A phrase on the UAB Collat School of Business website caught new Dean Christopher Shook’s attention the first time he saw it.
Transforming lives one student at a time.
“That’s our business and we should never forget it,” says Shook, who took over as the school’s seventh dean on July 1. “What other job do you get to do where you really change somebody’s life?”
A former dean at Western Kentucky University and the University of Montana, former chair of the management department at Auburn University and former director of the Lowder Center for Family Business and Entrepreneurship at Auburn, Shook brings a wealth of experience to his new role.
And a deeply personal perspective on how education impacts the trajectory of generations.
“I’ve seen firsthand what education did for me,” he says, “and that had a follow-on effect for both my girls, and it will with my grandchildren. Education changes people’s lives.”
Growing up in rural northeast Colorado, Shook saw early on that education could improve a person’s situation in life.
“Growing up with four siblings, there was not a lot of extra money,” he says. “I knew I didn’t want a rural Colorado life,” he says. “That life is hard. I just always wanted more.”
FUN FACTS: Shook has walked the Camino de Santiago twice, the first time traveling the Portuguese Way and the second time taking the longer French Way. He’s also a former Fulbright Scholar.
Education offered another life. Shook started off in general business at Northeastern Junior College in Sterling, Colorado, then changed his major to accounting to garner a much-needed scholarship. He transferred to Northern Colorado University, graduated with a degree in accounting and settled in to audit work at a regional accounting firm in Colorado.
But it didn’t last long. He found the work repetitive and, again, wanted more.
Shook jumped at the opportunity to study for an MBA when the University of Mississippi offered him a scholarship. Afterward, he worked at the Federal Reserve Bank of Oklahoma City, but the thought of more education kept gnawing at him. He moved to LSU to pursue a Ph.D. on fellowship.
“Learning is the only thing I never got bored with,” he says. “I mean, no matter what job I had, once I learned it, I would just get bored. But with a Ph.D., I found that if I got tired of researching one topic, I could research another one. There’s always something new.”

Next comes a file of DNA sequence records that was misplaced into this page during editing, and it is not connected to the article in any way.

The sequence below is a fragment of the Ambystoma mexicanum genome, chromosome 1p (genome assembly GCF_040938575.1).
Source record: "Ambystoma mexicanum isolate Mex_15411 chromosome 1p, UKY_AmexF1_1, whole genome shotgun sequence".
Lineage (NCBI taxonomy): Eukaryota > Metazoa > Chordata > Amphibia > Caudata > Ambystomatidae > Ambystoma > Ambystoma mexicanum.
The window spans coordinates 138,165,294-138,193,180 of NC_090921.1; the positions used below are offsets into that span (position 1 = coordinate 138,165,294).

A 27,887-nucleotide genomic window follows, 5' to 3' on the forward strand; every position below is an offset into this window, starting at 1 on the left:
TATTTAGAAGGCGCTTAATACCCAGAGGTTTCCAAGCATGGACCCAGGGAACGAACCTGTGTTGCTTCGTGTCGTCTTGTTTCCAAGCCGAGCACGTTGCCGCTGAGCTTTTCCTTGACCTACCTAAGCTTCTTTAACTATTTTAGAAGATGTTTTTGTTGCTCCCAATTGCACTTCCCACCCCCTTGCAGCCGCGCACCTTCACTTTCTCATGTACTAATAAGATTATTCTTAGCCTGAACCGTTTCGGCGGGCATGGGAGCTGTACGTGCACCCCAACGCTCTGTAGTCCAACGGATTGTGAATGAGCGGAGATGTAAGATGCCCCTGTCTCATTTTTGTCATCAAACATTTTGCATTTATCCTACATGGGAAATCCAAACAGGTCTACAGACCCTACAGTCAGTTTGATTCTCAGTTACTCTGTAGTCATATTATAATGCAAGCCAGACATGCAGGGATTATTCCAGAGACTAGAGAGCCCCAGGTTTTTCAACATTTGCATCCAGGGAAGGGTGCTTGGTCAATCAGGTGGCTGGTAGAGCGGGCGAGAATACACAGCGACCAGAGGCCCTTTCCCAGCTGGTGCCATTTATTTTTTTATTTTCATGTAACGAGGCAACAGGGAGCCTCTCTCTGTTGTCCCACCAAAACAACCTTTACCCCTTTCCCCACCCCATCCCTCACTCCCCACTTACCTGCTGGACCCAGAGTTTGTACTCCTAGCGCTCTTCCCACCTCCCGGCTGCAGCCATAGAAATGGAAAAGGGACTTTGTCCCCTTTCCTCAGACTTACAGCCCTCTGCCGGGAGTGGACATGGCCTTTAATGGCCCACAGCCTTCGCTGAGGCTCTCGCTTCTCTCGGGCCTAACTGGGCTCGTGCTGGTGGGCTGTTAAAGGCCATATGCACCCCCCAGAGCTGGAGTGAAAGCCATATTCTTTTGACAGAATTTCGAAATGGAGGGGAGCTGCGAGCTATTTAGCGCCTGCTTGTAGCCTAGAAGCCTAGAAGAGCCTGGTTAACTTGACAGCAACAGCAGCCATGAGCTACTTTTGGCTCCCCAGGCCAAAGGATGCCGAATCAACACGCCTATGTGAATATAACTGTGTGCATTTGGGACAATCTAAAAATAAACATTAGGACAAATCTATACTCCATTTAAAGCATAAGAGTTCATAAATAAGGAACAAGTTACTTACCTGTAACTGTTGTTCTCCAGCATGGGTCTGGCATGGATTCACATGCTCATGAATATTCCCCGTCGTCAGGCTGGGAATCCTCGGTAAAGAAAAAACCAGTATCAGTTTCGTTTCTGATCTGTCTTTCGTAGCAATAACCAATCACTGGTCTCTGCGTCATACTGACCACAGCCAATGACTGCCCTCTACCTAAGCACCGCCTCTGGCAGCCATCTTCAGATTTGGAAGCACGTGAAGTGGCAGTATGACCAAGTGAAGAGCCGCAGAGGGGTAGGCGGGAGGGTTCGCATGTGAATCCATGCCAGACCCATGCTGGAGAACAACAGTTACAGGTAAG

Shook’s research focuses on three main areas: entrepreneurship, research methodology, and strategic management.
“The most interesting to me is trying to understand why people do what they do,” he says. “My Fulbright research project in Romania involved trying to understand why people became entrepreneurs in a post-communist society when they had never observed entrepreneurs before.”
Why is research important? Shook believes it is a critical component of effective teaching.
“It enhances your teaching if you’ve done the research on the topic, and you can talk about it,” he says. “How can we expect our students to learn if we quit learning?”
Shook would like to bring more research into Collat’s classrooms and create a culture in which faculty are able to translate their research to students and to the business community.
“Ideally there would be synergy amongst the research topics we pursue and the business community, that is getting companies here in town to let faculty in to do research,” he says. “Then we bring those companies back into the classroom. Guest speakers are effective as long as they’re tied into what you’re doing. I’m a big believer in applied learning instead of students just regurgitating information.”
He also wants Collat to remain a student-focused institution intent on making a difference in students’ lives.
“The clothes closet is a big, big deal to me,” he says, reflecting on his own college experience. “I remember that I went to my first interview with one of the, at that time, Big Eight accounting firms. I didn’t have appropriate clothes to wear so I didn’t get the job. It’s hard to feel confident if you’re not dressed appropriately. We need to be able to help students present their best selves.”
That will also mean examining the undergraduate and graduate curricula to ensure they meet industry needs and are teaching students the skills needed in a modern business environment. For instance, Shook says, the school may want to focus more on certificates than on minors.
“We found in talking to industry that businesses don’t really value the minor anymore in hiring; they want certificates,” he says. “We need to do some research here in town, but that was the feedback we received at Western [Kentucky University]. Certificates are much more specific about the competencies that are gained whereas minors are more classes. And we probably already have the classes we can put into certificates.”
It's one way he wants to make a difference at Collat and in Birmingham.
“Education changes lives,” he says. “Studies show that over a lifetime, the average earnings difference between someone with a college degree and someone without is estimated at $1 million. The return is there. It’s just a matter of getting people to look at the investment.”